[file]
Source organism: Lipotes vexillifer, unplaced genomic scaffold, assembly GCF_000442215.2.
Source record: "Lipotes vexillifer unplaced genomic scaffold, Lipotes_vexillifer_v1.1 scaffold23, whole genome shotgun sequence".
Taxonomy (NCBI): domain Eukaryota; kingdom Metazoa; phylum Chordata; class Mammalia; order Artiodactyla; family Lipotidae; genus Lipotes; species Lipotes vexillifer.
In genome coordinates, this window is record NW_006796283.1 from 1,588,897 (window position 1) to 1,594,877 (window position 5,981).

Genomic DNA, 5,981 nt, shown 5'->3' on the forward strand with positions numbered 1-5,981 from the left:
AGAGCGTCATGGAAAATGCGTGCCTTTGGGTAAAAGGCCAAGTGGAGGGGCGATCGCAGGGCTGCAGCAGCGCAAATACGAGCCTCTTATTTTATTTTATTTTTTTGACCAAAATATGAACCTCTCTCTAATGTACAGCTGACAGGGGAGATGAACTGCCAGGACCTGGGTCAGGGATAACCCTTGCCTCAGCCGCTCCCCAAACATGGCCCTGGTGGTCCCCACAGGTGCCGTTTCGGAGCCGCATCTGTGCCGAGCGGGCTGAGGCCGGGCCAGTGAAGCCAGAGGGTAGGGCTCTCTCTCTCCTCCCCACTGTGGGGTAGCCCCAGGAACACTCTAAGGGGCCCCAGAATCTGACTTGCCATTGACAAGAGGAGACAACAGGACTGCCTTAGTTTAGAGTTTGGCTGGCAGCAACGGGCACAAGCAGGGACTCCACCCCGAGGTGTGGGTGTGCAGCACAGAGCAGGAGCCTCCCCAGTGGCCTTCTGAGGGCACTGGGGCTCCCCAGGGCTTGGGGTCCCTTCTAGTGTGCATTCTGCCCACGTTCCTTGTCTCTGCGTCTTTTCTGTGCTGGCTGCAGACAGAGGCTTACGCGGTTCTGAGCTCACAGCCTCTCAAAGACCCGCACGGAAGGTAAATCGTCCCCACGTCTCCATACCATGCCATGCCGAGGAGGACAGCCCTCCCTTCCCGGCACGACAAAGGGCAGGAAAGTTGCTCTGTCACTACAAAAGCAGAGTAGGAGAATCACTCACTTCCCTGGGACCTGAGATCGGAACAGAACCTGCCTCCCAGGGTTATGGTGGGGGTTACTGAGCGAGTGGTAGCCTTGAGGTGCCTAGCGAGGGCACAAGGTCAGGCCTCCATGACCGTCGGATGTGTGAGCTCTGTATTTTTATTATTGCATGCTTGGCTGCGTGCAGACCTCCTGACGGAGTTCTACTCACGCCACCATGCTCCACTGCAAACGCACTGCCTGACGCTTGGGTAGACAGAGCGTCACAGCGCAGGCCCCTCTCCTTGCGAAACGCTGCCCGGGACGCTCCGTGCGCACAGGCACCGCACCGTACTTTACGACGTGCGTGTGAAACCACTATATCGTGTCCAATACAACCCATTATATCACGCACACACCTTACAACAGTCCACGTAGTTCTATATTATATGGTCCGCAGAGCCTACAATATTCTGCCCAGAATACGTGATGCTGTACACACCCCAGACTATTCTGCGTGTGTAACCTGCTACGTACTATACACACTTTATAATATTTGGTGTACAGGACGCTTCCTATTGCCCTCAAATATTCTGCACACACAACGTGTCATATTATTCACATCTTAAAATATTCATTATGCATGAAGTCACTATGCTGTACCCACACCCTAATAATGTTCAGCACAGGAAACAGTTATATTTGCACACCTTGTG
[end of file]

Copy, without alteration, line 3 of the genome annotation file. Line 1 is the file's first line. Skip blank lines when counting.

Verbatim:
Taxonomy (NCBI): domain Eukaryota; kingdom Metazoa; phylum Chordata; class Mammalia; order Artiodactyla; family Lipotidae; genus Lipotes; species Lipotes vexillifer.